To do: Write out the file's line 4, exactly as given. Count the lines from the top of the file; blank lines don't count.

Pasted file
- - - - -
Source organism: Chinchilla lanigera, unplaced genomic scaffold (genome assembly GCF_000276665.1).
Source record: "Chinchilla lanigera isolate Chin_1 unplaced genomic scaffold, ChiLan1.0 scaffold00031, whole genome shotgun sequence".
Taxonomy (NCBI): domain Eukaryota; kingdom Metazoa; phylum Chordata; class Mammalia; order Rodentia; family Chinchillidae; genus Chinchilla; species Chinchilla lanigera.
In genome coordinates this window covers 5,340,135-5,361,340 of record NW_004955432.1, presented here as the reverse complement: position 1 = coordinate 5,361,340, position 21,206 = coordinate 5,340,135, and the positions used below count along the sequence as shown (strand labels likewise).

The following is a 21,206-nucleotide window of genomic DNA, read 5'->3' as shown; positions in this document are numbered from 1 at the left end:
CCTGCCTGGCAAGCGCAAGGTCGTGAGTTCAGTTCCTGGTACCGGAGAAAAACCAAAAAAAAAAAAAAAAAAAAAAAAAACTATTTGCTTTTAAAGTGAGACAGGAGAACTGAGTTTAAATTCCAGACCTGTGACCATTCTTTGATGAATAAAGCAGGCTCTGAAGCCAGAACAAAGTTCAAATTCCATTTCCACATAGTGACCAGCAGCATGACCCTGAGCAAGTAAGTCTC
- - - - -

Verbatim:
In genome coordinates this window covers 5,340,135-5,361,340 of record NW_004955432.1, presented here as the reverse complement: position 1 = coordinate 5,361,340, position 21,206 = coordinate 5,340,135, and the positions used below count along the sequence as shown (strand labels likewise).